3. This seems to be something that we all battle with at one point or another. For me, I know it can be easy for me to internally nitpick at people’s flaws rather than outwardly. I have to keep in mind that, that just like you said, I am not sure of what personal problems they could be going through. Also, I agree that if you see someone who is going through something or doing something that you have gone through or done, that is a great chance to show them the same forgiveness and love that you have been shown. Isn’t that the point of giving grace to people? It is so often that we sit here and compare our problems to one another and say that our problem isn’t as bad as the next person so we can point out their flaws because we are not as terrible of a person as they are. Our levels of flaws are not the point. I think that this is where we have to take that opportunity to, again, show the grace and forgiveness to others that we have been shown. We also need to be reminded that we still need to hold each other accountable. We cannot misconstrue accountability for judgement. McKnight points out in his text that “it s one thing to be judgmental; it is entirely different to say greed is wrong or that sexual sins are wrong, and saying so is not judgmentalism” (McKnight, pg.234). Overall, we have to hold ourselves to not judging others but still be reminded that we are to hold each other accountable.

    • Great post Hailey!! Thanks for your insight on this topic. I specifically liked the quote you used from McKnight, which states “It is one thing to be judgment; it is entirely different to say greed is wrong or that sexual sins are wrong, and saying so is not judgementalism” (p. 234). I am one to avoid conflict at all cost. Because of this, I’ve always struggled with the verse that says that we ought to call out those followers who are sinning Matt. 18:15 and Gal. 6:1. However, both verses are clear about the “gentleness” with which it should be done. Besides this, if we have to call someone out, we must do it in humbleness because just like this verse in Matthew says we most likely deal with sin, just a different kind. I always try to keep in mind what Paul said about thinking we are doing “well” in our walk with God “So, if you think you are standing firm, be careful that you don’t fall” (1 Cor. 10:12). I believe this applies to when we think we’re helping someone out but we fail to pay attention to the “log” in our own eye.

  4. Often as Christians we struggle with this the most because it’s so easy to judge others and so hard to reflect on ourselves and what we’re doing. Most of the time we spend looking at others and stressing about how they are wrong and how to fix their doings in stead of looking at our own lives and asking what we can do better. Jesus reminds us in the NT that we must remove the plank in our eye before we remove the speck in someone else’ eye. This is very convicting because more times than not we look at others. During this time when Jesus said these famous words, the people of the time were acting hypocritical and judgmental to those around them and ignored themselves because they thought they were in the right; obeying the law and being religious but they were overlooking the fact that they were the ones who needed help. Now days, Christians spend most of their time evaluating others but Jesus shifts our attention to ourselves and that making sure we are right before judging others is important. Our job is to encourage others, live a testimony to Jesus Christ and give Him glory with everything that we do. Removing the plank from our own eye before removing a speck from another will keep our focus in the right place; which is on Jesus Christ.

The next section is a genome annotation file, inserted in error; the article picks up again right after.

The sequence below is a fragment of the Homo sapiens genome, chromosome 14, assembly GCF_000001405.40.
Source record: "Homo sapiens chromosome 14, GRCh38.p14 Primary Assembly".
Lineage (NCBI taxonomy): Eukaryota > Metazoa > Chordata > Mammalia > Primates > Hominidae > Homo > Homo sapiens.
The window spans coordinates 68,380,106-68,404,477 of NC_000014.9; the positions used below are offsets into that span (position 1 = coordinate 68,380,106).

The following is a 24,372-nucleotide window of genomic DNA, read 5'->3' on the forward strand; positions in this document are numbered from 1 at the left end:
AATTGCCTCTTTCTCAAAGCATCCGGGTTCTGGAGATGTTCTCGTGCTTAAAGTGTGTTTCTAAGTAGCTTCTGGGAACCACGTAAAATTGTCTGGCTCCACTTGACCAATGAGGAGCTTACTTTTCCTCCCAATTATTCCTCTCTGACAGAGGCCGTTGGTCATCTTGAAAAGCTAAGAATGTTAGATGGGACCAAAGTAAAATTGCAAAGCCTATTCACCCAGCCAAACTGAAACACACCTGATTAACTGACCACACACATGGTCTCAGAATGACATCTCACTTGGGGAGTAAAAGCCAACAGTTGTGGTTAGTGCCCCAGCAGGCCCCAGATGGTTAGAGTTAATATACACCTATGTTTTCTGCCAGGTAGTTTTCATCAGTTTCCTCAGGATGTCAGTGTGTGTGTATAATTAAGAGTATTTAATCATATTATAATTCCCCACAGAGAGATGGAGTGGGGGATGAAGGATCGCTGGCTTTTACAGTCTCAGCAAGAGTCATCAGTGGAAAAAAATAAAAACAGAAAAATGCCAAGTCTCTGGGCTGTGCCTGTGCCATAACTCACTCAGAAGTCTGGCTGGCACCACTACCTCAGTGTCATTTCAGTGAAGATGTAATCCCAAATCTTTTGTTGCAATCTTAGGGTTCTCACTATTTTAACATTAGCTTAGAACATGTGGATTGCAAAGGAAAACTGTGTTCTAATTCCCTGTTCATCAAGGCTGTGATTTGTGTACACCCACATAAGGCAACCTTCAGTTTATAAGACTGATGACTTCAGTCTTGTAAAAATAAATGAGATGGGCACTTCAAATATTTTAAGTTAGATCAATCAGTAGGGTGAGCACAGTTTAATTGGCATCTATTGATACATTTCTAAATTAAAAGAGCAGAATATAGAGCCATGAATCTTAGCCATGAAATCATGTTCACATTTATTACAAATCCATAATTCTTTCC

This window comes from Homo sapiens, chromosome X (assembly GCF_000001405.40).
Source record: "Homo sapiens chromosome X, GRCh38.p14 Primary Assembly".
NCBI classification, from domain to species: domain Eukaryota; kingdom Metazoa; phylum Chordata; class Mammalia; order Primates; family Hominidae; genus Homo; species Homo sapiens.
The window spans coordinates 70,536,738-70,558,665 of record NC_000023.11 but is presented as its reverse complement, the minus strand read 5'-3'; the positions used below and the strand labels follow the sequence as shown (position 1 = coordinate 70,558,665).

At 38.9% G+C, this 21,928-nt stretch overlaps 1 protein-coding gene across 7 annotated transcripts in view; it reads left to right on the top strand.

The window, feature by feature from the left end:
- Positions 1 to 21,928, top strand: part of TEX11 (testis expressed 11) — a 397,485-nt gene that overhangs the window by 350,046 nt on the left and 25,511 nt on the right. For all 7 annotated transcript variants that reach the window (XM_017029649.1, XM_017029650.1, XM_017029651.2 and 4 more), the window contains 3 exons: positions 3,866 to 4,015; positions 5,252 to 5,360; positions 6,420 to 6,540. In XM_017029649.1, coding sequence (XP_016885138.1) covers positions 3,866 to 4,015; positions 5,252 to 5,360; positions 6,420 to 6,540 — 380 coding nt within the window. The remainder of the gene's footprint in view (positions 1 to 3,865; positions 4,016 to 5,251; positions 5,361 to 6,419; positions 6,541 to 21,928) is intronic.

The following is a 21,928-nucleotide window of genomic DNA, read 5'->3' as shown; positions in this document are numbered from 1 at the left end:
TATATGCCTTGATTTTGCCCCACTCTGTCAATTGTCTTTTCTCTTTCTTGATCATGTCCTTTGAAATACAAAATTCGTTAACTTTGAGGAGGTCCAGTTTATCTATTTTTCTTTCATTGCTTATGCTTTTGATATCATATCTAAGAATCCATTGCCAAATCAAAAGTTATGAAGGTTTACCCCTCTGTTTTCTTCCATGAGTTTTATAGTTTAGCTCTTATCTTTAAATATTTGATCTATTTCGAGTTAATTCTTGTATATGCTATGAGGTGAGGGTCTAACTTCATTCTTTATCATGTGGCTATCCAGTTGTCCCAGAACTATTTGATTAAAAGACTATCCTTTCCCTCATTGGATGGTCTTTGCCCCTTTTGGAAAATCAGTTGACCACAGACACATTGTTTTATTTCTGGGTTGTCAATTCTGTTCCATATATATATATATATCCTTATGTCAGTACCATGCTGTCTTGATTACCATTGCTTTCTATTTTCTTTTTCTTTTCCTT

• Great Post as Christians I do agree that we tend to struggle with this the most. We spend too much time looking and relating ourselves to others and especially when it does not matter but we are always trying to fix others instead. The other important thing you mentioned, in the end, is what our job is supposed to look like we are supposed to encourage others, live testimony to Jesus Christ and give him glory.

  5. This is one of these things that divides a lot of people. I think that people often tend to quote this out of context. But still it is an important issue. Everyone needs to be aware of themselves at all times. We are still called to hold each other accountable, but we need to be aware our own short comings and acknowledge them to make sure we are not off putting to those we are trying to minister too. It is also one more reason to make sure we are above accusation in every way possible to control. Billy Graham was famous for not even getting on an elevator alone with a woman. He always wanted a witness. In order to be an effective ambassador for Christ we need to address our own issues before we attempt to correct anyone else.

    • I think you are right Ben. We get very busy pointing fingers at others and forget that we also make mistakes. When we want to confront someone about a mistake, we should always do it out of love and not out of “authority”.

  6. I grew up with a dad who was a pastor. I cannot count the number of times I was told to “…first take the plank out of your own eye, and then you will see clearly to remove the speck from your brother’s eye” (Matthew 3:5). I grew up with 3 siblings, so whenever I pointed out their mistake, I was reminded that I am not perfect. This is an important thing, many people live their lives pointing out everything wrong that everyone else does, but forget to worry about their own lives and their own mistakes.

  7. It is so easy as humans for us to knit pick at others and their problems. Yet, Jesus is calling us to look within ourselves and deal with our own sins and problems. I know that for me, it is so easy for me to knit pick at others in my mind, rather than outwardly. I find myself having to stop myself from pointing out sins that I see in their lives. This really happens when I see them trying to correct me on something in my own life. I feel like it is almost a defense mechanism that I have where if someone is trying to correct me, I am like who are you to try to tell me what to change when you have all of this wrong with you? There are so many times that I have to be conscious of when my mind gets like this and just stop it immediately. I also really like the point you made about showing grace and love to those who are going through a similar situation that we have been through. I feel like this is a huge idea that many Christians can get confused on. Instead of taking this time to point out all of their mistakes and sins, we should show them love and compassion and help them through it, especially if we have been in that situation before in our own lives.